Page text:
Business rates 'fog of uncertainty' needs lifting, AMs say
Small firms face a "fog of uncertainty" over business rates, AMs have said, calling for a fairer, clearer scheme.
A system with temporary rebates sometimes going on for years is not transparent, according to a report by the assembly's economy committee.
Another question was whether small business rate relief was being claimed by large firms with multiple premises.
The Welsh Government said it was planning a permanent relief scheme for small firms, and longer-term reforms.
The committee took views from companies from around Wales, and held a one-day session in October, shortly after publication of the first revaluation of premises for business rates in seven years.
The new rateable values - based on what the premises would cost to rent - shifted the burden away from struggling high streets and poorer urban areas, prompting complaints from rural business owners.
The Welsh Government has the power to set the level of business rates in Wales, which raise around £1bn a year.
It announced a £10m fund to help around 7,000 small firms facing a rates hike as a result of the revaluations.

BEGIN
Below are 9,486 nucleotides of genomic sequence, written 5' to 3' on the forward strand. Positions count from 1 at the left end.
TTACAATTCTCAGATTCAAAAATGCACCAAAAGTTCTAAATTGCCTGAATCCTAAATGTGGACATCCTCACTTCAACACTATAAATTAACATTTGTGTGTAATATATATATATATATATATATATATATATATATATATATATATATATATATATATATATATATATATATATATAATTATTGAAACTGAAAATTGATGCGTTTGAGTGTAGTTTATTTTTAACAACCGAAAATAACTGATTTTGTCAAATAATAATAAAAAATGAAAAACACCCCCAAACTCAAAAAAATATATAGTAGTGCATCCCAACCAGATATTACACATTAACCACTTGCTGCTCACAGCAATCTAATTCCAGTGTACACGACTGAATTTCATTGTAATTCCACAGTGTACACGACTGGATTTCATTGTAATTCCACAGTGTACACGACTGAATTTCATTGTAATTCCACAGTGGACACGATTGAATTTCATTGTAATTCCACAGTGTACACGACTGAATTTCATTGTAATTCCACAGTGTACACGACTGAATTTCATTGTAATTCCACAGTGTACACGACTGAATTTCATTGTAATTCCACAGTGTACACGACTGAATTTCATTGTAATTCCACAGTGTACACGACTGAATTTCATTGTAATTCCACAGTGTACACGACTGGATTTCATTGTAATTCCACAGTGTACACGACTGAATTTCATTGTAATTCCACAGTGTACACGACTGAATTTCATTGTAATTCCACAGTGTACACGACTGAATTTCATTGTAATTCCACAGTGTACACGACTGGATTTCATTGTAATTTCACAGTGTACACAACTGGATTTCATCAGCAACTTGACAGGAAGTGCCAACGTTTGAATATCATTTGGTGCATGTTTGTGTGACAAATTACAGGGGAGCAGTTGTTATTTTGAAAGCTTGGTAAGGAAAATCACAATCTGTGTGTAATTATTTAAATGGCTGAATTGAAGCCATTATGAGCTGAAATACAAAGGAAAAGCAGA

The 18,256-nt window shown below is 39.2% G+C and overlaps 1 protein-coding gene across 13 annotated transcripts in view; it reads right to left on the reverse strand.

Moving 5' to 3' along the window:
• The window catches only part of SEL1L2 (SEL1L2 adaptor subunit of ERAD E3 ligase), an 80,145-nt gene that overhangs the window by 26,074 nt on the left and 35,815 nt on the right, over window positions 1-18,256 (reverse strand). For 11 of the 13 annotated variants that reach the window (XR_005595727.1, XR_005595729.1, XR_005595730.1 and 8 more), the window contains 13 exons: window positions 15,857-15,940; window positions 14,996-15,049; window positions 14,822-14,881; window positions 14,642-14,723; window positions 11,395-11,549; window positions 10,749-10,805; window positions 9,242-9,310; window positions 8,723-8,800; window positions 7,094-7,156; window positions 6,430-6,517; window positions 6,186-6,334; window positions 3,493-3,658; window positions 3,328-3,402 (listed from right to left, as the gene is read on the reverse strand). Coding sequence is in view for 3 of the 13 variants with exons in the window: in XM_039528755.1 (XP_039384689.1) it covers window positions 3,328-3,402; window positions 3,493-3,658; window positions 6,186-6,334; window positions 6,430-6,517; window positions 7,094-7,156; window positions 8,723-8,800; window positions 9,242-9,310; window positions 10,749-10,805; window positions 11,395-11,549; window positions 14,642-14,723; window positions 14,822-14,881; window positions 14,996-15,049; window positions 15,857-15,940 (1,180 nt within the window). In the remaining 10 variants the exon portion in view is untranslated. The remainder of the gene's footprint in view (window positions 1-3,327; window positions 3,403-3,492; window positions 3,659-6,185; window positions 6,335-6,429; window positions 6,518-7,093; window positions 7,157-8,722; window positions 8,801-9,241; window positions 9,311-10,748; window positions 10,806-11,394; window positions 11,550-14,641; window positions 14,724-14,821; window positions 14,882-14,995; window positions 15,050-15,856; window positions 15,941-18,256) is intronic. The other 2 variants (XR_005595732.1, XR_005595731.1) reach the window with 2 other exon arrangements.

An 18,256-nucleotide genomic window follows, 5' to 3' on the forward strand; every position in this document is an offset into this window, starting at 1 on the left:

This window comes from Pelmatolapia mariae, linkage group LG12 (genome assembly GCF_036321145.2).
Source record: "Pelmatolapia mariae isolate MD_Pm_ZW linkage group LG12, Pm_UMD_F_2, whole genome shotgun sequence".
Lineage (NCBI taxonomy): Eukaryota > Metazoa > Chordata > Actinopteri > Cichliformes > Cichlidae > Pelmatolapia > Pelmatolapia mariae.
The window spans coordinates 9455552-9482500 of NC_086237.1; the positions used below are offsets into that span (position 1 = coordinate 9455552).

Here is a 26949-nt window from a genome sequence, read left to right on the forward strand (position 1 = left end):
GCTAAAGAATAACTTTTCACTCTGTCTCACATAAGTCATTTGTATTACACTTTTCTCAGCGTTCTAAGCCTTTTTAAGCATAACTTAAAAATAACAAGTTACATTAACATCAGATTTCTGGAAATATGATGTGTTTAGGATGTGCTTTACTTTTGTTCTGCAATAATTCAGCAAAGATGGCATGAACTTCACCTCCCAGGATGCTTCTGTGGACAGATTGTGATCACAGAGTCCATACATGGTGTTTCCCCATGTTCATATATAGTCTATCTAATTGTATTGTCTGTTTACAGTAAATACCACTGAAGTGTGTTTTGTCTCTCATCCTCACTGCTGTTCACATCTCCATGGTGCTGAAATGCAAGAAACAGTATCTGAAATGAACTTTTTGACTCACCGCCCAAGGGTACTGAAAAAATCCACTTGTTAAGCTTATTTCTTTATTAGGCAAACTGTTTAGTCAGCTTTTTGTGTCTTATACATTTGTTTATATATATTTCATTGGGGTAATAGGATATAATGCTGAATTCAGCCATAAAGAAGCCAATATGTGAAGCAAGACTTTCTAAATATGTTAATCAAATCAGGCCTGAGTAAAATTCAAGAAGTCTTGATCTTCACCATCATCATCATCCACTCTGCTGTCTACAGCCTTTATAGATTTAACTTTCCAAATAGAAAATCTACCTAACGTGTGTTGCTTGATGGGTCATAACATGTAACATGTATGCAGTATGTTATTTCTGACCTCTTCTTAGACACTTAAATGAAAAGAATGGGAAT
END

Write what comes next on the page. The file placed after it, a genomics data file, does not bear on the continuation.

This is in addition to the existing £98m Small Business Rates Relief scheme, under which firms with a rateable value of less than £6,000 pay no rates, with reduced bills for those with values between £6,000 and £12,000.
The committee found there was confusion among company owners as to what business rates were for and how they were calculated.
Chairman Russell George said new business owners in particular "often struggle to get to grips" with the system.
"Many of those we spoke to told us about the problems they had paying the rates when they were just trying to get their business off the ground, and how they thought the way rates are set is over-complicated.
"We believe the Welsh Government should lift the fog of uncertainty around business rates with a transparent and consistent approach which people can quickly grasp and plan for.
"We also would like to see a clear future for the system, whether that comes under a new Land Value Tax or otherwise, and a reform of an appeals process which is currently opaque and drawn out."
The Welsh Government said it welcomed the report.
"We are currently planning a permanent Small Business Rates Relief scheme for 2018 onwards as well as longer-term reforms for the system," a spokesman said.
"The feedback we've received from this report, as well as the wider business community, will be considered as part of this development work."